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Despite struggles, Feldman in line for next start

Despite struggles, Feldman in line for next start

Despite struggles, Feldman in line for next start
OAKLAND -- The Rangers have batted around a few ideas of what they might do with their starting rotation.

But for now, they are planning on Scott Feldman starting Saturday against the Giants at AT&T Park.

"At this point ... it is what it is," manager Ron Washington said before Tuesday's game against the Athletics.

Feldman is filling in for Neftali Feliz, who is on the disabled list with a sprained right elbow. But he is 0-4 with an 8.80 ERA in his last four starts. The Rangers also signed Roy Oswalt last week with the intention of putting him in the rotation when he is ready.

He is not there yet, and the Rangers are not going to accelerate his program. Oswalt has said he is ready to pitch at least five innings, but the Rangers aren't going to let him right now. Oswalt threw two scoreless innings for Triple-A Round Rock on Saturday and is scheduled to throw approximately 50 pitches on Thursday against Omaha.

"We want Oswalt for the rest of the season, so we want him to get everything he needs so he can come up here and compete at the level we need him at," Washington said. "When he gets here, we don't want him feeling his way or on a pitch count. We want him to be Oswalt. That's why we're going to give him the time he needs."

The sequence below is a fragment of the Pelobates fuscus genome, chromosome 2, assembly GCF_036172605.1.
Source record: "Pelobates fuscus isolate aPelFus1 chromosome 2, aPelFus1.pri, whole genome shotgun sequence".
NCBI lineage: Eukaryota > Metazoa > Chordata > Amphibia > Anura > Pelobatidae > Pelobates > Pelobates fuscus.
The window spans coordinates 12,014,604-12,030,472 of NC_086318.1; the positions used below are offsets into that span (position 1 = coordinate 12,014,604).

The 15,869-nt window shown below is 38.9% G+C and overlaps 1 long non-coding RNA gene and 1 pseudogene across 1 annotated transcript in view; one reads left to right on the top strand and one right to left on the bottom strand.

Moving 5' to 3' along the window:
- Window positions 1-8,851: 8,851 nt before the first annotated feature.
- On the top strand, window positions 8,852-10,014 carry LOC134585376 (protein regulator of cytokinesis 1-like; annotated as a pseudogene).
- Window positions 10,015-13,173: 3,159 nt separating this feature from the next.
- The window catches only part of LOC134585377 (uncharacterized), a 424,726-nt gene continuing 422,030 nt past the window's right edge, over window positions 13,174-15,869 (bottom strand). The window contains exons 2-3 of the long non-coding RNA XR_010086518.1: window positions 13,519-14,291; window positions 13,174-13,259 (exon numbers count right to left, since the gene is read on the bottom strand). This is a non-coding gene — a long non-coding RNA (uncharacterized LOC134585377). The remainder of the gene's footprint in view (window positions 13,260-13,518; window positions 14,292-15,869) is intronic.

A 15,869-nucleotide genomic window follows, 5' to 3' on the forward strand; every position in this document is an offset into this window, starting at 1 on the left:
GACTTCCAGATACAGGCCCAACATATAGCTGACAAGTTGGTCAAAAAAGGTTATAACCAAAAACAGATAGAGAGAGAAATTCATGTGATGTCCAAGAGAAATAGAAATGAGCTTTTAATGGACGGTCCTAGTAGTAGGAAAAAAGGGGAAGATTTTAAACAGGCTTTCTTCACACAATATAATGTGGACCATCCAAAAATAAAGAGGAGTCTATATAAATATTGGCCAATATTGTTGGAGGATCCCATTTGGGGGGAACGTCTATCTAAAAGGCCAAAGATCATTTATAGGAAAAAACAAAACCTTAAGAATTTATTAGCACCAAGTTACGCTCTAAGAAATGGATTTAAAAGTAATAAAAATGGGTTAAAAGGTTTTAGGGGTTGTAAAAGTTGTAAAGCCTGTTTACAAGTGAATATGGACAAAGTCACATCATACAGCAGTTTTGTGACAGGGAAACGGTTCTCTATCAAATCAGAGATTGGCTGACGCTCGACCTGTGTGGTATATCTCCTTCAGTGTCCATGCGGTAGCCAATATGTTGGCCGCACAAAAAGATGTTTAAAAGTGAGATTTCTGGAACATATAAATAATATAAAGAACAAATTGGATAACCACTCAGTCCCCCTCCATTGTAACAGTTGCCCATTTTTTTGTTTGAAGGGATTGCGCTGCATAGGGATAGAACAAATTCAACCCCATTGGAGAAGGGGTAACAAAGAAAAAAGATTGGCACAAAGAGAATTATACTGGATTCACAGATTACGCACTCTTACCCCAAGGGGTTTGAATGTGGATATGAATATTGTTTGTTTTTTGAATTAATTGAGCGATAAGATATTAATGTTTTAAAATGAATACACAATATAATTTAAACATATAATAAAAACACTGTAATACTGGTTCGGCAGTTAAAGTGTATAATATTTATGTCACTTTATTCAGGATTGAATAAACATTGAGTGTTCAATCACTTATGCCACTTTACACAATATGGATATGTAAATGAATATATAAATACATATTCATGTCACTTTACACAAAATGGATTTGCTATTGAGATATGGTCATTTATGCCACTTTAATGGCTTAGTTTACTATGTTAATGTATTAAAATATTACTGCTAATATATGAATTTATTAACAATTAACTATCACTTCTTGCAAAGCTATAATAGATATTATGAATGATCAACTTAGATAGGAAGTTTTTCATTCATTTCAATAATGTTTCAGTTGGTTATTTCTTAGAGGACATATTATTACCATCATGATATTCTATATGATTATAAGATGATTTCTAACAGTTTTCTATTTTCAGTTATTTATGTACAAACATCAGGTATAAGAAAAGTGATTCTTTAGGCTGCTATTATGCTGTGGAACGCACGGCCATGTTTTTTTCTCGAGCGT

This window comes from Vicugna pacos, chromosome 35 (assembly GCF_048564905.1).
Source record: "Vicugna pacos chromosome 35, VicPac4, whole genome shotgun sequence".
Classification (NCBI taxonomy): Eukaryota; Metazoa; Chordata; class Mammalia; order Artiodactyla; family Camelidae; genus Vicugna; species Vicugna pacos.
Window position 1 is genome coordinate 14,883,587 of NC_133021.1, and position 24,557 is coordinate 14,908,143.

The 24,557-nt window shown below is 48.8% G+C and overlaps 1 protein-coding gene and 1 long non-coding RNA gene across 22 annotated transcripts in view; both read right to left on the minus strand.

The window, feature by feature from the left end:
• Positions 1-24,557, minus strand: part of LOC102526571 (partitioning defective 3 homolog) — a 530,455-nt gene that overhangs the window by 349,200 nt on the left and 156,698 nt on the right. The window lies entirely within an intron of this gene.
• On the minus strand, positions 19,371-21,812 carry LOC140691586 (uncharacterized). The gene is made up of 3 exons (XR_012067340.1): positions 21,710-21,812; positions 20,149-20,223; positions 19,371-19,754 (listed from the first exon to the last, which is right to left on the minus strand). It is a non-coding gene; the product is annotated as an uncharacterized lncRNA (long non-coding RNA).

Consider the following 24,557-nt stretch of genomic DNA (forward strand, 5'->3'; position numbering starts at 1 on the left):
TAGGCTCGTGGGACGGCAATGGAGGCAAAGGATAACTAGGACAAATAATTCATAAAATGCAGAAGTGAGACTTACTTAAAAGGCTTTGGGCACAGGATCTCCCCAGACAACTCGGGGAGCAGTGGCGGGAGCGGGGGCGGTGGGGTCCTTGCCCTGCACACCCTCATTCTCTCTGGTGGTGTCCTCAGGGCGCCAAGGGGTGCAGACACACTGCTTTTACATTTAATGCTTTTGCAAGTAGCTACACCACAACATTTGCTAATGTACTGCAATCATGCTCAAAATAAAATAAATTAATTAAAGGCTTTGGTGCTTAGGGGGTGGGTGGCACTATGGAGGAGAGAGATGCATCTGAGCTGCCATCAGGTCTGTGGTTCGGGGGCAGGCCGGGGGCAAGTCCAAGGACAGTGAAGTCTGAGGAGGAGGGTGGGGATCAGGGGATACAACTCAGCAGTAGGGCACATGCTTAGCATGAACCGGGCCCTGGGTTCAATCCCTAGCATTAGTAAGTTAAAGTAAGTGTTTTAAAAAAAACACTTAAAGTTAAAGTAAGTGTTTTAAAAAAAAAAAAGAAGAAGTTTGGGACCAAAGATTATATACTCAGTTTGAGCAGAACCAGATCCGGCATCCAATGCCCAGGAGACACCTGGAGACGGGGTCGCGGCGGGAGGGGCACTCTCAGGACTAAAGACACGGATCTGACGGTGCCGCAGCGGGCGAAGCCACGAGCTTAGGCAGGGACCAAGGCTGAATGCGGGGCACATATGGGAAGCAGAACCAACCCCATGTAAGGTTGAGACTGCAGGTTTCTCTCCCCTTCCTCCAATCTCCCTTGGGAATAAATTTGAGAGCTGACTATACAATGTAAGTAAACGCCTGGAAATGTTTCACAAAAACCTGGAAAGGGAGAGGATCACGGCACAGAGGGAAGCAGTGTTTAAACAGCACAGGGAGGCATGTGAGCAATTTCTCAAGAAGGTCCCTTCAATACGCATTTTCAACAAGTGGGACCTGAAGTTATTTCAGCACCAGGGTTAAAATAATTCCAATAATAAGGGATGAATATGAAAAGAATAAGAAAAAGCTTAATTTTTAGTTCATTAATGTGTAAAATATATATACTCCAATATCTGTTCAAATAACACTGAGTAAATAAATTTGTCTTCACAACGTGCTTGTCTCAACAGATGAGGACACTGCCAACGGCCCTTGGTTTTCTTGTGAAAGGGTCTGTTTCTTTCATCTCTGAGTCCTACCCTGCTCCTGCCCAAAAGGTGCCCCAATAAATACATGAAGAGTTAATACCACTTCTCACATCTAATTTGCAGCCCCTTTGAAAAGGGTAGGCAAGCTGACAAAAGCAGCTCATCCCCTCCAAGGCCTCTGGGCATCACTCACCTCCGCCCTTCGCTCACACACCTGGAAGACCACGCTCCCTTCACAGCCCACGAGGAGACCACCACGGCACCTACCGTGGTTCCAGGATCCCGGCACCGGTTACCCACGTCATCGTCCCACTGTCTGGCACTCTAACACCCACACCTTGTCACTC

Robbie Ross, who threw 34 pitches in relief on Monday and has been a starter in the Minors, is one possible alternative. But the Rangers are reluctant to take him out of the bullpen just like they were with Alexi Ogando.

Craig Gentry is not an option. The Rangers are hoping that Gentry's appearance on the mound Monday night was a one-time deal. Gentry did get through his Major League pitching debut without any physical problems and was back in center field on Tuesday night.

"My back is a little sore but my arm is fine," Gentry said.

Gentry was the fourth position player in Rangers history to pitch in a Major League. He gave up two runs in the eighth inning.

"My family thought it was funny -- they were joking around a lot," Gentry said. "People were asking why I didn't throw hard or throw off-speed stuff. I said I didn't want to get hurt. I was excited I only walked one guy."

T.R. Sullivan is a reporter for MLB.com. Read his blog, Postcards from Elysian Fields and follow him on Twitter @Sullivan_Ranger. This story was not subject to the approval of Major League Baseball or its clubs.

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